There is no ‘perfect time’ to aerate a lawn. In spring the optimal window for aeration is March through April. We do not recommend to aerate in fall as holes left by aerator may not fill in prior to winter freeze and dryness. Aeration done in fall can potentially cause winter kill in lawns.
The deeper the aeration tine or spike the better especially on heavy clay. Aeration can open up spaces in soil for water and nutrients to get closer to the root system of grass plants. Aeration also helps ease the compaction issues from heavy clay soils.
Kentucky bluegrass and bluegrass blends tend to need aeration annually due to their shallow root system and our heavy clay soils. Turf Master native grasses and fescue blends usually do not need aeration though it will not hurt if complete.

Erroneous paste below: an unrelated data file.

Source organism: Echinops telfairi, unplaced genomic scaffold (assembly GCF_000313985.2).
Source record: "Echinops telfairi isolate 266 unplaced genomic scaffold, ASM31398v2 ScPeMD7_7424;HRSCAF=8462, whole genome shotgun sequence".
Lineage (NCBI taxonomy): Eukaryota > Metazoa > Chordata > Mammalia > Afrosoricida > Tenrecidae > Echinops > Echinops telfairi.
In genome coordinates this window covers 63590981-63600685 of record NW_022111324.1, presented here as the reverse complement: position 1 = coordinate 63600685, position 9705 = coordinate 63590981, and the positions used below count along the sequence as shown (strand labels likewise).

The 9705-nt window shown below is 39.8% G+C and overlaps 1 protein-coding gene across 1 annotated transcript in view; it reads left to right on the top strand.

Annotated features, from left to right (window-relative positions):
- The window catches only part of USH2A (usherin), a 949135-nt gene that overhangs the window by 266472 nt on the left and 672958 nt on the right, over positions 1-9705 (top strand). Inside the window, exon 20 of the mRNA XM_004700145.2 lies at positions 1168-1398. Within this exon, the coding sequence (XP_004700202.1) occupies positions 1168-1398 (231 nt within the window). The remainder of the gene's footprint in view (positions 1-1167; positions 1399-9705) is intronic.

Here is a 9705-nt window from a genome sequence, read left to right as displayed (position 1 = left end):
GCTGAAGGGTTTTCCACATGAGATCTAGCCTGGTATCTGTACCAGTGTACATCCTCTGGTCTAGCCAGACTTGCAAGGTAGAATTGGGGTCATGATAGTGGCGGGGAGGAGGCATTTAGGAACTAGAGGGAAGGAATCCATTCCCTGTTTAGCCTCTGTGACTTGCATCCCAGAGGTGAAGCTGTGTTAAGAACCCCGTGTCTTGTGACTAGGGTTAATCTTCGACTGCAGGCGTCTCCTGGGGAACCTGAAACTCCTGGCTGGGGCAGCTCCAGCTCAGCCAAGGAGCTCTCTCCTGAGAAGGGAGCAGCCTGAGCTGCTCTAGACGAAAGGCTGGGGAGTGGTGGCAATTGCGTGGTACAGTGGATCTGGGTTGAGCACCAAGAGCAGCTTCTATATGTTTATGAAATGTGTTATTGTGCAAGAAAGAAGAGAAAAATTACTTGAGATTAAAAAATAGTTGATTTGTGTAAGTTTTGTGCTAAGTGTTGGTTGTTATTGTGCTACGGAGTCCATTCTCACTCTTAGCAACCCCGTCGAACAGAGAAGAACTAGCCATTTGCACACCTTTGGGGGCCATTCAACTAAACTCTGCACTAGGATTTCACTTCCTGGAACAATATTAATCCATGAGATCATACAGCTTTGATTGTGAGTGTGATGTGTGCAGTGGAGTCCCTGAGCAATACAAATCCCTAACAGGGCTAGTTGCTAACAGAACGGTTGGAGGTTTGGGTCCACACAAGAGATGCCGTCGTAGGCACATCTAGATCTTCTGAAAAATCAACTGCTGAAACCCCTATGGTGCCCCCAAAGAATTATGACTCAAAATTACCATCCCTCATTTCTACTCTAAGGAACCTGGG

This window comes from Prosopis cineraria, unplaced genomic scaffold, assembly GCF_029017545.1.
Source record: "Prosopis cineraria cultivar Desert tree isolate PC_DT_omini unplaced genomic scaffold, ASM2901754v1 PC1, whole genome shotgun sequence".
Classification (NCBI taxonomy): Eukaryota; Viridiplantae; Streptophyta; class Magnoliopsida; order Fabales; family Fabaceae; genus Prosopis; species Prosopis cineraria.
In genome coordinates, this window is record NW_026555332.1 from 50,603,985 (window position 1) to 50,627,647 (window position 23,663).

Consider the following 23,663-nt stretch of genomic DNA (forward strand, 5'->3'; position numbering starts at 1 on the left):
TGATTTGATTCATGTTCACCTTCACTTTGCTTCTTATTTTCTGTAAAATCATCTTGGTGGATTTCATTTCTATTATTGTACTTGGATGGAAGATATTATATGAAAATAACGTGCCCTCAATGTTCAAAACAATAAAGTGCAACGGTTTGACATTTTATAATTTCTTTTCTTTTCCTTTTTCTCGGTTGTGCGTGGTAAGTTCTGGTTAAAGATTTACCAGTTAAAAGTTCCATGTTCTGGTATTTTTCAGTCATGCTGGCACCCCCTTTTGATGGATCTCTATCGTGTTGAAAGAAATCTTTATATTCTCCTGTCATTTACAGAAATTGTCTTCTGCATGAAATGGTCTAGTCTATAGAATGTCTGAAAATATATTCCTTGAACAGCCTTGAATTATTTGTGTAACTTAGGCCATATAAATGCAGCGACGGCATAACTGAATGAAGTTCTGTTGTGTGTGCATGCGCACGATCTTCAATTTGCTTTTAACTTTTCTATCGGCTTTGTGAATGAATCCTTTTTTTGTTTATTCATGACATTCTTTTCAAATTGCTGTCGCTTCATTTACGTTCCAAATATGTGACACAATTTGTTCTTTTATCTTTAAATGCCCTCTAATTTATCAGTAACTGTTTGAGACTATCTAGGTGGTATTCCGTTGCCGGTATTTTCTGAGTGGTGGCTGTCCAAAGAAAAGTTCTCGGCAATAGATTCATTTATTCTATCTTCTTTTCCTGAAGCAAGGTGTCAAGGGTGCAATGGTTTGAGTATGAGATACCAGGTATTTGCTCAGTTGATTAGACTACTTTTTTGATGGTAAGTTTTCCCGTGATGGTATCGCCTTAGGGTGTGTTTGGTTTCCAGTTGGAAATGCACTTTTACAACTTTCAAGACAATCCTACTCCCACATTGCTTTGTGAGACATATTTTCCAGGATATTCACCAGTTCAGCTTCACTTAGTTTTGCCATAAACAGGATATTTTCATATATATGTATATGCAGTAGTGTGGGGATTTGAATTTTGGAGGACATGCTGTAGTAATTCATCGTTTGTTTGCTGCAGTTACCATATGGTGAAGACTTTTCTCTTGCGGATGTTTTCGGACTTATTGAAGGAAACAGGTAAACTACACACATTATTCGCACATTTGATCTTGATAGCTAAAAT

Primary Benefits of Lawn Aeration are, Oxygen, Water and Nutrients, all of which are life giving substances necessary for growth. Aeration will allow oxygen, water and nutrients easy access and interaction with the roots. It is important to follow up with fertilizer and if needed overseed the lawn after aeration.